Spending my formative years in the UAE gave me many things: a large worldview, a web of international connections, an abundance of opportunities, as well as the title of Third-Culture Kid (TCK). Coined by Dr Ruth Hill Useem, TCKs are children who accompany their parents into another culture, usually for their parents’ career choices. It is a term I only discovered a few years prior, but one that perfectly encompasses my experiences as an expatriate. Born to Sri Lankan parents in a country considered a melting pot of cultures, I was extremely fortunate to grow up among others who could relate to spending a significant portion of their lives outside of their parents’ cultures. But whilst there were many benefits to being a TCK, these did not come without their challenges.
One of the pillars of a person’s identity is their culture. Our sense of belonging to a set of ideas and traditions is what simultaneously sets us apart and brings us together. For TCKs, this is less straightforward than what it says on our passports. When people ask, “where are you from?” my answer needs no contemplation, yet it is merely the tip of the iceberg that is my cultural identity. My cultural identity is a unique and wonderful amalgamation of beliefs, values and attitudes, expanding my worldview to encompass dozens of nationalities, ethnicities and religions. At the same time, having a multicultural identity has made me feel disconnected from my ‘own’ culture and unable to fully relate to and find a community within the multitude of cultures to which I relate.
In spite of conforming to societal norms and assimilating to the Eurocentric ideals of my British school, I experienced microaggressions. At the time, I could not find words to describe what was said to me, but I can still recall the shame and embarrassment that they made me feel for things that were out of my control and, quite frankly, completely normal. I came equipped with traits that should have made me a wallflower, able to blend in with the majority-White student body – a neutral ‘international’ accent, light skin, identical clothes and belongings. Still, I found myself singled out for inconsequential things like eating with my hands, the shape and size of my nose, and the natural texture of my hair. The little brown girl who desperately wanted to fit in could not comprehend why her nationality came with the assumption that she was ‘dirty’; she internalised these words and ideas, subconsciously distancing herself from her culture and traditions to please the majority.
For those familiar with the term, being a TCK means high mobility between countries, constantly moving away from friends and family, having to start from scratch in whichever new place they found themselves. I have found that most articles that spotlight TCKs focus on those who move away rather than the ones they leave behind; I was part of the latter. Spending over a decade at the same school sets me apart in that I cannot relate to the traditional TCK experience of leaving friends and family behind. Despite this, I still grieved the friendships lost every time someone moved away, constantly shifting through social circles in a desperate search for stability.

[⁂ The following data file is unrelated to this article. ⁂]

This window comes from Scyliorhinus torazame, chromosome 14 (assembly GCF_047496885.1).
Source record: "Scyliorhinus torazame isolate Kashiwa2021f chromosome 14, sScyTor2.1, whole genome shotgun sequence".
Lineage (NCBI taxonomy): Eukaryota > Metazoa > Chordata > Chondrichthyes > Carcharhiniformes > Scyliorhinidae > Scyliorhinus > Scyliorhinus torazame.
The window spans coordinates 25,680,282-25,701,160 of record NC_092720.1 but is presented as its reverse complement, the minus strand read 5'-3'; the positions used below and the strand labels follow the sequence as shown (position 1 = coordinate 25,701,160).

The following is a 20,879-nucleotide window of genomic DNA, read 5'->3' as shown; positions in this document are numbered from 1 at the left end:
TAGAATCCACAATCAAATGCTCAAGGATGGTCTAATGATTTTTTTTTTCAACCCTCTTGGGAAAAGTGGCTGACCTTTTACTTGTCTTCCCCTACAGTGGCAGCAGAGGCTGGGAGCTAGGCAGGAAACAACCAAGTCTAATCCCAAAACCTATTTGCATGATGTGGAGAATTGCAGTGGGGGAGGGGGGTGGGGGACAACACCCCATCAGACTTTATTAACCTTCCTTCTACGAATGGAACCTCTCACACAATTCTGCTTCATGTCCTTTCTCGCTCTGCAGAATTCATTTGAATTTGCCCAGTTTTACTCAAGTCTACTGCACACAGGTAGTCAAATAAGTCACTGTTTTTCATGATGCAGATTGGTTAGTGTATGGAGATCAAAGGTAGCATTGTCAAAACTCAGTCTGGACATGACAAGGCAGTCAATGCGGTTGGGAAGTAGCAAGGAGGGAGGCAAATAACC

Repatriation to Sri Lanka, although an inevitability, remained a jarring experience. My family and I reasoned with ourselves by saying, “Dubai was only ever temporary”, but it did not make leaving what had been our home for 20+ years any easier. My parents, who had left the stability of their homeland to pursue their careers, had seen skyscrapers built and a new city born from the desert, were confronted with the reality of returning to a country they did not recognise. My sister and I, born and raised in a place that did not claim us, offered us no citizenship or tangible thing to prove that it was where we learned to walk, talk, and ride a bike. We made friends and found our stride there. The UAE will always be our home, just as Sri Lanka is; what was heartbreaking was feeling expendable, easily replaceable by another young expatriate couple hoping to build a life there, have a family there. A country built on the backs of expatriates but with no plans to take care of them afterwards. An ideal holiday destination, where we drive past the hospital I was born in, the houses that we lived in, the places that hold our fondest memories, as if all we left were footprints in the sand, here one day and gone the next.
Being a TCK is a mixed bag full of unique opportunities and harsh realities but has taught me a great deal. Despite being challenging at times, I can confidently say that I would not change my upbringing for the world. I am forever grateful to my parents for choosing the
UAE as the place to raise my sister and me, as it afforded us a standard of living beyond what Sri Lanka could give us. Their decision opened doors and granted us opportunities that we otherwise would have missed. Although my experiences may be considered niche, I hope that my words bring some validation to a fellow TCK’s feelings and that they recognise their ‘unconventional’ upbringing for the strength that it is.